By Mark H. Smith, CEO, Mark H. Smith, Inc.


NCUA has proposed major revisions to its original Risk Based Capital (RBC) Rule published early in 2014. The revisions include major changes in the number of credit unions impacted, the implementation period, and the risk weights proposed for various classes of assets. Also, the Rule lowers the level of RBC necessary to be considered well-capitalized under the Rule.

These revisions did not come easy. The original Rule proposed 12 months ago was presented by NCUA Chair Debbie Matz as a take-it-or-leave-it proposition. Only after unprecedented industry response and congressional pressure did NCUA relent and agree to a revised proposal and a new comment period. Recently appointed board member J. Mark McWatters appears to have tipped the scale when he expressed serious concerns about revisions to the proposed Rule and the lack of a new comment period.

In this article, we briefly summarize some of the major changes to the proposed Rule and their estimated impact on the credit union system.

  • Fewer credit unions are impacted by the revised Proposal. Only credit unions whose total assets exceed $100 million will be required to comply with the Rule if adopted. Compliance will be required by January 2019, which is a much longer phase-in period than the original Rule.
  • A new comment period will be allowed under the Proposal. The period is 90 days from the date of publication in the Federal Register.
  • Changes in the numerator (capital) are minimal. The allowance for loan and lease losses may now be included under the Proposal without limit. Changes are also proposed for the treatment of some outstanding goodwill.
  • Changes to the denominator are comprehensive.
    • Consumer loans remain more or less the same. The risk weights for share-secures loans is lowered; however, the proposed risk weight for unsecured consumer loans is increased. One major change is that past-due loans are allowed at the standard risk weight to the point of 90 days delinquent, rather than 60 days in the Original Proposal.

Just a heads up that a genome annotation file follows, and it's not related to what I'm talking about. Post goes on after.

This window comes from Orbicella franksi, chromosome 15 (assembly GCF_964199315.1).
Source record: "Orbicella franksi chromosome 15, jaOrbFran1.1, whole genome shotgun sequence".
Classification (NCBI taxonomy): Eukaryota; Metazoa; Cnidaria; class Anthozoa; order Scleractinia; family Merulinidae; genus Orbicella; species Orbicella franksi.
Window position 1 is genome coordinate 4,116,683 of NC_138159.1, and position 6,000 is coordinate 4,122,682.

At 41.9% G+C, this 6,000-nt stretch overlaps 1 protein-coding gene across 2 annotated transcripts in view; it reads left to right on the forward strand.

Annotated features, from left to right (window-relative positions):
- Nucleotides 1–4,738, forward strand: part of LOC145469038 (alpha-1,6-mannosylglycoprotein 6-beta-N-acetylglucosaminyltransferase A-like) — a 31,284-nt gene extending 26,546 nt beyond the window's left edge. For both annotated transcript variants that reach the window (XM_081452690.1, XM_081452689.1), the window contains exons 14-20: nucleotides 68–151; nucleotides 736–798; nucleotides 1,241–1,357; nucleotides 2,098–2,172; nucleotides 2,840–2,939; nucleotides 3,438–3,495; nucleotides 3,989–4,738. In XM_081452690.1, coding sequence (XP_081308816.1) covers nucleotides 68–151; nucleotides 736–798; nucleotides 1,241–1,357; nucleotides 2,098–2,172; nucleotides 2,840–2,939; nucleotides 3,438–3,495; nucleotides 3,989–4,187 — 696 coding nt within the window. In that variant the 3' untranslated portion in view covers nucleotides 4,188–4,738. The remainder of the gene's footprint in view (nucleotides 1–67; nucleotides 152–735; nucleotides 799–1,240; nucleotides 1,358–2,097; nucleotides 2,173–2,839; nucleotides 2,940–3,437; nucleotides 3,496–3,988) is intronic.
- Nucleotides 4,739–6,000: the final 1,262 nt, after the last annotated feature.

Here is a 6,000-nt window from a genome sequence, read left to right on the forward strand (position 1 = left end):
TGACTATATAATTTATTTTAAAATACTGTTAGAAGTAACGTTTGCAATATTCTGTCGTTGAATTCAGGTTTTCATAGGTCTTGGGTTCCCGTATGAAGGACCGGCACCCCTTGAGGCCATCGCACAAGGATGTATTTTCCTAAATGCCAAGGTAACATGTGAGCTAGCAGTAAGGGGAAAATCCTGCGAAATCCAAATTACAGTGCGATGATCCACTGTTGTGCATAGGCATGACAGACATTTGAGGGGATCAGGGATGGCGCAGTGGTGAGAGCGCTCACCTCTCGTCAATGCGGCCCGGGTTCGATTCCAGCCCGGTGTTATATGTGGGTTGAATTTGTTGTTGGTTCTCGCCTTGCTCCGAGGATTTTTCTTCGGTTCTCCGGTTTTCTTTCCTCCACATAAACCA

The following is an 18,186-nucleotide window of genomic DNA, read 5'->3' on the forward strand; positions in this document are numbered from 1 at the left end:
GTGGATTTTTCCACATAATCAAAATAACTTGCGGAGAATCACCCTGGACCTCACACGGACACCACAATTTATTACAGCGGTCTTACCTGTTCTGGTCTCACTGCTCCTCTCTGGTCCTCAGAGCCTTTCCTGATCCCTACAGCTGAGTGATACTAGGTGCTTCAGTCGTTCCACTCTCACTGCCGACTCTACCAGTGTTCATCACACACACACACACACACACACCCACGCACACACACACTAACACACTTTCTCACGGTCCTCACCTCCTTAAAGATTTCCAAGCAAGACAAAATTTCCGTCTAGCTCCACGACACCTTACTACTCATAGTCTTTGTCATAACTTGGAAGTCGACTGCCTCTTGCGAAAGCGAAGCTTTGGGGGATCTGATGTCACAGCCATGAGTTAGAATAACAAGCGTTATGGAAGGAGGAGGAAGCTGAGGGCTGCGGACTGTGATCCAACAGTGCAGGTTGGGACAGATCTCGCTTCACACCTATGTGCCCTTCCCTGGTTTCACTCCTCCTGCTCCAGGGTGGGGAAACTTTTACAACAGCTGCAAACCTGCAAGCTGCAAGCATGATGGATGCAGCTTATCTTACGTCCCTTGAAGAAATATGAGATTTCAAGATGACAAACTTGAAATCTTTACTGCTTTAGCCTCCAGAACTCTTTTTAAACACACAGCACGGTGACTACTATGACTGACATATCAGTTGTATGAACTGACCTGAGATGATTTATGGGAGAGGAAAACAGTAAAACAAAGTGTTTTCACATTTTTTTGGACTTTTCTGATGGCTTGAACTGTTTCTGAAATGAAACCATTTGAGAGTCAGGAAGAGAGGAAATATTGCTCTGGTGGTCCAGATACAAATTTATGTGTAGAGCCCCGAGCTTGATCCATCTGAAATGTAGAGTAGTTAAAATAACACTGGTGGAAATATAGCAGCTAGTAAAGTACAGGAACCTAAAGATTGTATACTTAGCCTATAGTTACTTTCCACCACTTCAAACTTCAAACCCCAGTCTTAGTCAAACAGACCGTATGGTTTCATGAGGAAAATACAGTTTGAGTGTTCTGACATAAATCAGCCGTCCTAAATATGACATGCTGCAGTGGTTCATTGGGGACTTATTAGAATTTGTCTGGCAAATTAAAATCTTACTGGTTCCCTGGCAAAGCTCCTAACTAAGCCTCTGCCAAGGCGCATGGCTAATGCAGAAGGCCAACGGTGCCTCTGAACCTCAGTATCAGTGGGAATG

• Residential real estate loans are proposed for a major change. A single tier break for the category is proposed. First-lien residential real estate loans require additional capital when they reach 35% of assets. Junior liens break at 20% of assets. This is a significant and more favorable proposal. A major change is that 1- to 4-family non-owner occupied loans will now be classed a residential real estate rather than member business loans in the previous proposed Rule.
    • Commercial loans are redefined under a new criteria in the proposed regulation. The new definition of commercial loans is beyond the scope of this article and will be treated in the next issue of CU ALM Report. However, the change in the designation of the 1- to 4-family non-owner occupied excludes them from this category and adds them to the residential real estate. Additionally, commercial loans subject to a contractual compensating balance are treated much more favorably under the new Proposed Rule.
    • The individual minimum capital requirement (IMCR) has been removed. This revision, which would have allowed NCUA to require a higher minimum level of capital from individual credit unions, was one of the most sensitive of the issues raised in comment letters.
  • Interest rate risk (IRR) has been effectively removed from the Proposal. The weighted average life component is no longer applied to investments. Risk weights are applied to investments based on the perceived investment type’s credit risk.
  • A complete listing of proposed risk weights can be found at the end of this article.

The proposed Rule is a presented in its entirety—all 450 pages—on the Agency’s website The Agency has also provided an estimator which allows individual credit unions to estimate the impact of the proposed Rule on their balance sheets.

So what should you be doing now?

  • We encourage you to familiarize yourself with the Proposed Rule and exercise your comment privilege with NCUA. Without the unprecedented number of comments received on its Original Proposed Rule, most of us feel that this revised Proposal would never have come about.
  • Estimate the impact that the proposal would have if enacted and if necessary explore alternatives available to you.

We feel the probability of adoption is high. Credit unions should clearly understand the proposal and its impact on them. Mark H. Smith, Incorporated will present a webinar to explain the proposed Rule more fully on Thursday, January 29, 2015. To register for the free webinar go to our website or click on the following link.

Proposed Risk Weights: